RevDate: 2024-03-20

Duran DP, Laroche RA, Roman SJ, et al (2024)

Species delimitation, discovery and conservation in a tiger beetle species complex despite discordant genetic data.

Scientific reports, 14(1):6617.

In an age of species declines, delineating and discovering biodiversity is critical for both taxonomic accuracy and conservation. In recent years, there has been a movement away from using exclusively morphological characters to delineate and describe taxa and an increase in the use of molecular markers to describe diversity or through integrative taxonomy, which employs traditional morphological characters, as well as genetic or other data. Tiger beetles are charismatic, of conservation concern, and much work has been done on the morphological delineation of species and subspecies, but few of these taxa have been tested with genetic analyses. In this study, we tested morphologically based taxonomic hypotheses of polymorphic tiger beetles in the Eunota circumpicta (LaFerté-Sénectère, 1841) species complex using multilocus genomic and mtDNA analyses. We find multiple cryptic species within the previous taxonomic concept of Eunota circumpicta, some of which were historically recognized as subspecies. We found that the mtDNA and genomic datasets did not identify the same taxonomic units and that the mtDNA was most at odds with all other genetic and morphological patterns. Overall, we describe new cryptic diversity, which raises important conservation concerns, and provide a working example for testing species and subspecies validity despite discordant data.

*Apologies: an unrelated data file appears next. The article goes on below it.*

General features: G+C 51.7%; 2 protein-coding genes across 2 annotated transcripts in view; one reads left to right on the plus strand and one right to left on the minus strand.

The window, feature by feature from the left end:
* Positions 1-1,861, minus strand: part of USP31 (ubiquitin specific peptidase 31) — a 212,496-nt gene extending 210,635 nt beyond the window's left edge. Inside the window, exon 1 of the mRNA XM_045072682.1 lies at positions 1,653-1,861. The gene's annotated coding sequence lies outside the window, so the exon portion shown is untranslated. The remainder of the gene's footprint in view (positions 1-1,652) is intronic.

RevDate: 2024-03-14

Fujita H, Shimada D, Kudo J, et al (2024)

Carbocationoids, a concept for controlling highly reactive cationic species.

Communications chemistry, 7(1):55.

Carbocations, which are positively charged highly electrophilic intermediates, are efficacious for the direct alkylation of low-reactive nucleophiles. The utilization of carbocations in SN1 reactions relies on the activation of their precursors in the presence of a nucleophile. However, undesirable interactions between the nucleophile and the leaving group activator limit the scope of acceptable nucleophiles. Here we report a strategy to conduct SN1 reactions involving unstable carbocations in an alternative stepwise procedure, which was demonstrated by the benzylation of various neutral nucleophiles. In the first step, carbocations were accumulated in a nucleophile-free solution in the form of carbocationoids utilizing the coordinative stabilization of triazinediones. Subsequently, the addition of these solutions in the second step enabled room-temperature alkylation without the need for acidic additives. This methodology overcomes the inherent challenges of carbocations in SN1 reactions.

RevDate: 2024-03-13

Wood TJ (2024)

New Asian Andrena species, with notes on the subgenus Cnemidandrena (Hymenoptera: Andrenidae).

Zootaxa, 5404(1):167-188.